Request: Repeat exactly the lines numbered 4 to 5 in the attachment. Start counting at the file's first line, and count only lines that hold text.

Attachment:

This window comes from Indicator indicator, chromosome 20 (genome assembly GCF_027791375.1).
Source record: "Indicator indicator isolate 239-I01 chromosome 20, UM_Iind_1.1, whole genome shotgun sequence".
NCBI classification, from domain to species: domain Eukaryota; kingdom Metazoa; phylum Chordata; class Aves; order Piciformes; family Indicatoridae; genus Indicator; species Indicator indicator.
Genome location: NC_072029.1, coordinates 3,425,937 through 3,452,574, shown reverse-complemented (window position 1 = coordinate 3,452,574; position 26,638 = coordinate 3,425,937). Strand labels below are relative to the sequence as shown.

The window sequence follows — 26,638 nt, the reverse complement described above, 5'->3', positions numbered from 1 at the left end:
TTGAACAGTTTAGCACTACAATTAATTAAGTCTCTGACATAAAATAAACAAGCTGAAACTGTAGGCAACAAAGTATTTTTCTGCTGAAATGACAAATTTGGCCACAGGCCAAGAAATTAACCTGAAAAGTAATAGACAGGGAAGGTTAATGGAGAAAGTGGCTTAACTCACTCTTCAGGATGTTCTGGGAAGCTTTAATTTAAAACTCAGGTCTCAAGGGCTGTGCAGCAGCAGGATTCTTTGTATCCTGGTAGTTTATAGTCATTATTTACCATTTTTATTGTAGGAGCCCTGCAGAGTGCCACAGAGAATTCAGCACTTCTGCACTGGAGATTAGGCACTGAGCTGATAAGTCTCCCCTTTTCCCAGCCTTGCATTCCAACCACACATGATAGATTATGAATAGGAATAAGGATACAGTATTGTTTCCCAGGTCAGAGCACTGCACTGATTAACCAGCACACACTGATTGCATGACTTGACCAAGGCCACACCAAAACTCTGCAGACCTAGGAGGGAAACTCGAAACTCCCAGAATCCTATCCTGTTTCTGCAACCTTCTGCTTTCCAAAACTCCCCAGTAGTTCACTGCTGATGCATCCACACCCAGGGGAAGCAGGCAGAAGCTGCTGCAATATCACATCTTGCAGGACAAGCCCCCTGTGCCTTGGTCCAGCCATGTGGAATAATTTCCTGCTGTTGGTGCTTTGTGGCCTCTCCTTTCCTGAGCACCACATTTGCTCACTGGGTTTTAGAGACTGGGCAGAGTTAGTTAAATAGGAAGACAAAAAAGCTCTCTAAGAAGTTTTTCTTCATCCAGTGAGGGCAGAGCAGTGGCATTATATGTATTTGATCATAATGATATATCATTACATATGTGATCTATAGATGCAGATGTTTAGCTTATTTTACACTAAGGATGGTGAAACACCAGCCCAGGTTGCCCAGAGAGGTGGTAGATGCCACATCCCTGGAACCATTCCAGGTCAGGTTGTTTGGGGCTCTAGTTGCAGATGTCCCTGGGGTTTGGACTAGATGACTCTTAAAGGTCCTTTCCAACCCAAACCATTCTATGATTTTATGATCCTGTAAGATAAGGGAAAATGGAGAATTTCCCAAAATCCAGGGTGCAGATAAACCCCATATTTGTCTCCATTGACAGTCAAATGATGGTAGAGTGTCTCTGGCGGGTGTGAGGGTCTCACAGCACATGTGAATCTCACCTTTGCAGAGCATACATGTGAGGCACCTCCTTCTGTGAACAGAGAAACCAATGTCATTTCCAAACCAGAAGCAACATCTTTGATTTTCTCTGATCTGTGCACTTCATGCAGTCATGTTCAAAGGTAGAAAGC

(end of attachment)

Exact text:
Genome location: NC_072029.1, coordinates 3,425,937 through 3,452,574, shown reverse-complemented (window position 1 = coordinate 3,452,574; position 26,638 = coordinate 3,425,937). Strand labels below are relative to the sequence as shown.

The window sequence follows — 26,638 nt, the reverse complement described above, 5'->3', positions numbered from 1 at the left end: